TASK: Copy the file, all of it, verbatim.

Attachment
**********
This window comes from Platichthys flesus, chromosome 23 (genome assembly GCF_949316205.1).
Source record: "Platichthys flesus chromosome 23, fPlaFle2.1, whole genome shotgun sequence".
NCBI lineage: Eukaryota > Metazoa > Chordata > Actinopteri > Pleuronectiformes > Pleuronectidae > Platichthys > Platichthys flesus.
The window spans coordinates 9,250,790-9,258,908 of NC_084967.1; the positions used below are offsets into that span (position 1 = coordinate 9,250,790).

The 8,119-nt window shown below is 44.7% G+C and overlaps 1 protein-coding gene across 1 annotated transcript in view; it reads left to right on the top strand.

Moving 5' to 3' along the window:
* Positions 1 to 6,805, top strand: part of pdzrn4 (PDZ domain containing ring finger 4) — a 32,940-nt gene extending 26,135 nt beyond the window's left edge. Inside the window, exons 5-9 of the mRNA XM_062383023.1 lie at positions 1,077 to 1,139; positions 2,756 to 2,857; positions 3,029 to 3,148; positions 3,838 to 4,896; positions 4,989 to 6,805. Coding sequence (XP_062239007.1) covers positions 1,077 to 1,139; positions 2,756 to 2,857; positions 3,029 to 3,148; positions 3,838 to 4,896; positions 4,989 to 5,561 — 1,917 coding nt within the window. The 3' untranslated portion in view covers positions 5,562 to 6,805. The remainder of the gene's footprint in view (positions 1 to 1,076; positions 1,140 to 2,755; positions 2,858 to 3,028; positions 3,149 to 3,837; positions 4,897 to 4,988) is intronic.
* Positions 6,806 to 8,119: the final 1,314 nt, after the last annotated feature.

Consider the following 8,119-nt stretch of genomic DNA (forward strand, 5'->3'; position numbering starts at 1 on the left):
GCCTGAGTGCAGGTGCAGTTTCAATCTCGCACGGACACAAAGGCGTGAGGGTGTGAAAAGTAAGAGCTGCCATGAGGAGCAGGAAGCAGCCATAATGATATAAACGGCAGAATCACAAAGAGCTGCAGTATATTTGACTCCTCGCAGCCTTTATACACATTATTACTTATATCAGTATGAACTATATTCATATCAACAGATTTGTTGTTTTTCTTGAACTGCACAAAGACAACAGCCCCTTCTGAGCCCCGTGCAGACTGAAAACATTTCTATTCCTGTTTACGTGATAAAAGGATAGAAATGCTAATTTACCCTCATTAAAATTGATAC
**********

This window comes from Platichthys flesus, chromosome 23 (genome assembly GCF_949316205.1).
Source record: "Platichthys flesus chromosome 23, fPlaFle2.1, whole genome shotgun sequence".
NCBI lineage: Eukaryota > Metazoa > Chordata > Actinopteri > Pleuronectiformes > Pleuronectidae > Platichthys > Platichthys flesus.
The window spans coordinates 9,250,790-9,258,908 of NC_084967.1; the positions used below are offsets into that span (position 1 = coordinate 9,250,790).

The 8,119-nt window shown below is 44.7% G+C and overlaps 1 protein-coding gene across 1 annotated transcript in view; it reads left to right on the top strand.

Moving 5' to 3' along the window:
* Positions 1 to 6,805, top strand: part of pdzrn4 (PDZ domain containing ring finger 4) — a 32,940-nt gene extending 26,135 nt beyond the window's left edge. Inside the window, exons 5-9 of the mRNA XM_062383023.1 lie at positions 1,077 to 1,139; positions 2,756 to 2,857; positions 3,029 to 3,148; positions 3,838 to 4,896; positions 4,989 to 6,805. Coding sequence (XP_062239007.1) covers positions 1,077 to 1,139; positions 2,756 to 2,857; positions 3,029 to 3,148; positions 3,838 to 4,896; positions 4,989 to 5,561 — 1,917 coding nt within the window. The 3' untranslated portion in view covers positions 5,562 to 6,805. The remainder of the gene's footprint in view (positions 1 to 1,076; positions 1,140 to 2,755; positions 2,858 to 3,028; positions 3,149 to 3,837; positions 4,897 to 4,988) is intronic.
* Positions 6,806 to 8,119: the final 1,314 nt, after the last annotated feature.

Consider the following 8,119-nt stretch of genomic DNA (forward strand, 5'->3'; position numbering starts at 1 on the left):
GCCTGAGTGCAGGTGCAGTTTCAATCTCGCACGGACACAAAGGCGTGAGGGTGTGAAAAGTAAGAGCTGCCATGAGGAGCAGGAAGCAGCCATAATGATATAAACGGCAGAATCACAAAGAGCTGCAGTATATTTGACTCCTCGCAGCCTTTATACACATTATTACTTATATCAGTATGAACTATATTCATATCAACAGATTTGTTGTTTTTCTTGAACTGCACAAAGACAACAGCCCCTTCTGAGCCCCGTGCAGACTGAAAACATTTCTATTCCTGTTTACGTGATAAAAGGATAGAAATGCTAATTTACCCTCATTAAAATTGATAC